As the NAIC defines it, “A regular credit score looks at many different factors to determine how likely you are to repay a loan or a line of credit. A credit-based insurance score looks at some, but not all, factors in your credit history to determine how you are likely to manage your risk exposure,” they explain.

What is a Good Insurance Score?

Despite its popularity for determining risk, there isn’t a standard insurance score, since each reporting company calculates their numbers differently.

For example, insurance scores provided by the Fair Isaac Corporation (FICO) range between 250 and 900, whereas TransUnion reports scores between 300 and 850. LexisNexis ranks its insurance scores between 500 and 997.

Given these details, an insurance score of 770 or higher is typically considered “good,” with a number of 500 or below considered “poor.”

Even then, each insurance company defines what they consider “good” and “bad” scores, depending on the type of business they want to attract.

For example, if Company A is looking to attract more drivers, they might cast a wider net by offering lower premiums to policyholders with an insurance score of at least 650. On the other hand, Company B might increase the threshold for discounts to scores of 800+, if they only want top-tier accounts.

How Can You Increase Your Insurance Score?

Although each reporting company provides different insurance scores, and each carrier emphasizes scores in different ways, there are still some basic guidelines you can follow to increase your score meaningfully:

  • Monitor Your Credit – Since there’s a strong correlation between credit score and insurance score, it’s crucial that you pay your bills on time and minimize your revolving debt if you’re looking to maximize your insurance score.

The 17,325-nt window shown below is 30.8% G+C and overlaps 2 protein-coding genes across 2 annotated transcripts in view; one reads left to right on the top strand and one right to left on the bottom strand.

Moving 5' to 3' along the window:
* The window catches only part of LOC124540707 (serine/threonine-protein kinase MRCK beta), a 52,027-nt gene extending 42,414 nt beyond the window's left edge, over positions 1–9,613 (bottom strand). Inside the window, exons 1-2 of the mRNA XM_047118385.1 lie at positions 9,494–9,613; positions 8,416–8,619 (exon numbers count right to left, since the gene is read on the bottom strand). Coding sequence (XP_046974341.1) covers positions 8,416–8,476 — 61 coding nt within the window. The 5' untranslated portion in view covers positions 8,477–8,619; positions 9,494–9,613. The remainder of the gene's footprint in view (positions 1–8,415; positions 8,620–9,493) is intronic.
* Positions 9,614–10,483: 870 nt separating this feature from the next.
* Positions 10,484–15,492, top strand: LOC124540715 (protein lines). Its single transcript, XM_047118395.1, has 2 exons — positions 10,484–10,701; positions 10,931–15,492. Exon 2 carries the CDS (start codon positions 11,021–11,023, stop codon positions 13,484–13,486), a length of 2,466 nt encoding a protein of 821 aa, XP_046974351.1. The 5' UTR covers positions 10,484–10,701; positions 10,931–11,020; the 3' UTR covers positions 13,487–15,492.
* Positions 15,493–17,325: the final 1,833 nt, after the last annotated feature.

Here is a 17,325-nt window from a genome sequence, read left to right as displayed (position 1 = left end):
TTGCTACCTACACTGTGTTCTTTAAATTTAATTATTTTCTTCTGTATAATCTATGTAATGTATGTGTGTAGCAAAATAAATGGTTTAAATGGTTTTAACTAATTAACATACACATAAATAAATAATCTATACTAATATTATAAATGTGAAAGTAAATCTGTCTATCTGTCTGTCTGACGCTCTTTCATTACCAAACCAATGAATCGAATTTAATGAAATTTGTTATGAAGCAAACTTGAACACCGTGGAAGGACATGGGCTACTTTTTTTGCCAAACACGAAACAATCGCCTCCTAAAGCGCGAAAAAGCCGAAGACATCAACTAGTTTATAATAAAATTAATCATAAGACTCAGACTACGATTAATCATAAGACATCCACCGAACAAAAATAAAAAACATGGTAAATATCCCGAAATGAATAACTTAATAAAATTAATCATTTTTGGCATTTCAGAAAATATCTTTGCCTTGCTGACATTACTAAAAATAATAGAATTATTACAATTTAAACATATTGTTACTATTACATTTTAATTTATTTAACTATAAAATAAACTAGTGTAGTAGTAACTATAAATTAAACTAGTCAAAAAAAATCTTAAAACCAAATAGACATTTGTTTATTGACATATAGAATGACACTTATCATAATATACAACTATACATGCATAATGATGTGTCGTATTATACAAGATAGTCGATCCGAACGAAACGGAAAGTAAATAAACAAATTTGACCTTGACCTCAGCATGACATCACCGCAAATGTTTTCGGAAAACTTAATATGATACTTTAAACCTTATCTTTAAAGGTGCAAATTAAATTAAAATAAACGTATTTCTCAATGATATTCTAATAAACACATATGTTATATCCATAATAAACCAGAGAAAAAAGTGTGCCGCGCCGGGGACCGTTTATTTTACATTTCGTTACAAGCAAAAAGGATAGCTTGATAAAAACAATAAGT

• Drive Safely – Avoid getting citations for speeding, careless driving, and so forth.
  • Avoid Filing Claims – Depending on the insurance carrier, any claims you file can increase your rates for as long as five years from the date of the accident. As a result, you’ll want to minimize the number of claims filed under your policy.

IHS Pro Tip: Keep in mind that the vast majority of individuals do not possess a “perfect” insurance score, so make sure you maintain realistic expectations regarding how much you can expect to increase yours.

The good news? Insurance companies typically run new credit scores at each annual renewal, which means it can impact your premium in different ways from year to year.

According to the NAIC, “You can ask your insurance company if a credit-based insurance score was used to underwrite and rate your policy and which risk category you were placed in after you receive a quote.”

How Can You Learn More About Your Insurance Score?

You can also reach out to the team at IHS Insurance Group. We’re here to help answer your questions, so feel free to contact us today!